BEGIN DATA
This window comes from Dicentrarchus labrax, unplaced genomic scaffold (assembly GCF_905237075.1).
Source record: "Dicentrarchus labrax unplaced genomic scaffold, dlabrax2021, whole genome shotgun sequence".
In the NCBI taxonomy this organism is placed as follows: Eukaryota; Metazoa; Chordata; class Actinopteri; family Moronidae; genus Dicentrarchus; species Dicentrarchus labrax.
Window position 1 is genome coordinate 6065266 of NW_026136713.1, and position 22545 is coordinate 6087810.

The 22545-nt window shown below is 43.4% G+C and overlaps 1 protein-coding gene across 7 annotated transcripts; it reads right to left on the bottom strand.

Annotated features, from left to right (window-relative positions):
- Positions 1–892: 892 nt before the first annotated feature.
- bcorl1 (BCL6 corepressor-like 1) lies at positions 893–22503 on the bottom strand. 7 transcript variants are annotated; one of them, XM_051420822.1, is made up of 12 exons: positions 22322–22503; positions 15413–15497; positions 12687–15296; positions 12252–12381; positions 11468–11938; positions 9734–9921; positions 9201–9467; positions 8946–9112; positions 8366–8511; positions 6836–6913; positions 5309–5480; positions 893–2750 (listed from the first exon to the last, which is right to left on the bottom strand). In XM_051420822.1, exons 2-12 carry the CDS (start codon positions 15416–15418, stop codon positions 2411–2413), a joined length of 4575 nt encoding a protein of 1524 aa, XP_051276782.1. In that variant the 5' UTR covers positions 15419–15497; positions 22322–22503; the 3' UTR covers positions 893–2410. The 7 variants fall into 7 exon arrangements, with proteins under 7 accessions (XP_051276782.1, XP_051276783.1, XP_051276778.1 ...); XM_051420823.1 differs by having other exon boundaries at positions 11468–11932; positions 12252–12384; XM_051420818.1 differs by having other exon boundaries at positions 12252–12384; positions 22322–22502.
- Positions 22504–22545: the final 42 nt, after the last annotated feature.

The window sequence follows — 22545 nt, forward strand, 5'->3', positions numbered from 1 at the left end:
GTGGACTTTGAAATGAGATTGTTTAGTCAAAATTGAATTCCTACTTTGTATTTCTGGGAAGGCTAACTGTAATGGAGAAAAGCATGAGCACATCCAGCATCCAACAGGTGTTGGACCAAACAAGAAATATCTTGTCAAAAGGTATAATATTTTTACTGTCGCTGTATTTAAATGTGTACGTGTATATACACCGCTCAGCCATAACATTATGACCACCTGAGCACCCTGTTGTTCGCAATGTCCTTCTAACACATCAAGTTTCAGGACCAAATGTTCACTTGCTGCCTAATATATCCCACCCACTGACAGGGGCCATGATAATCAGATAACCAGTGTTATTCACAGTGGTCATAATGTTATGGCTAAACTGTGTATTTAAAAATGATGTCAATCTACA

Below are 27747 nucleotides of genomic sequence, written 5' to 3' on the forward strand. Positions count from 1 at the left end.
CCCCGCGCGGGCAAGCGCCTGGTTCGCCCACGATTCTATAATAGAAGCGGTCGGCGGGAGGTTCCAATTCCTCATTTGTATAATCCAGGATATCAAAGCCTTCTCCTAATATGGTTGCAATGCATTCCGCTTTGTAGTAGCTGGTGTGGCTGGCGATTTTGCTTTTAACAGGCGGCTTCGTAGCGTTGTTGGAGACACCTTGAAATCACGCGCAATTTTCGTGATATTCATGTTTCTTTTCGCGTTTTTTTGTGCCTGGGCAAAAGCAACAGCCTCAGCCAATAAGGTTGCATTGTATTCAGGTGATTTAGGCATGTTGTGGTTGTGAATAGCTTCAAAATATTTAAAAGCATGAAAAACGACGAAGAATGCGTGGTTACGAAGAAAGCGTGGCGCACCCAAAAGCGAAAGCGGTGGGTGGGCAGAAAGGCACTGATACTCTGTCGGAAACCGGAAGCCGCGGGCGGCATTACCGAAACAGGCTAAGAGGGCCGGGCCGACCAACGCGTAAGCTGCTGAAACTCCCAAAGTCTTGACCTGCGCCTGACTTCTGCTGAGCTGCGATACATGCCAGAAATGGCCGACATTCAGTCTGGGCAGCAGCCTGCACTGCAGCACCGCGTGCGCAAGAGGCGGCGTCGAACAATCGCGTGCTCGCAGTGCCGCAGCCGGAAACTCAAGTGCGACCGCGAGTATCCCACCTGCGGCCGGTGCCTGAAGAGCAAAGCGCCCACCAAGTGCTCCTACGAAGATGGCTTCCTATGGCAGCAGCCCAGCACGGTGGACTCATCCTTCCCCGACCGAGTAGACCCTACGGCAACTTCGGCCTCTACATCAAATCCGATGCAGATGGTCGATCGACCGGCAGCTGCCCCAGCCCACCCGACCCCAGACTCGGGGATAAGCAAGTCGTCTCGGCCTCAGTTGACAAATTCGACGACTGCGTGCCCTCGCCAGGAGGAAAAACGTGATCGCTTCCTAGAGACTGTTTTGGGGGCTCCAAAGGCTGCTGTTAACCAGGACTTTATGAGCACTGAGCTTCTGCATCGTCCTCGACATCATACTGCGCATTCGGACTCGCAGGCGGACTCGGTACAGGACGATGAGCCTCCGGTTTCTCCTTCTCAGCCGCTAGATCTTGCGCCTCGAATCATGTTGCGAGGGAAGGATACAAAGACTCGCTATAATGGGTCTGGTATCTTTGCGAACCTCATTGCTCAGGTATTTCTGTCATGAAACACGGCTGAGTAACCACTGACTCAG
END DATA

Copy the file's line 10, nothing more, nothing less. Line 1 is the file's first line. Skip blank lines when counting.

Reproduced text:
The window sequence follows — 22545 nt, forward strand, 5'->3', positions numbered from 1 at the left end: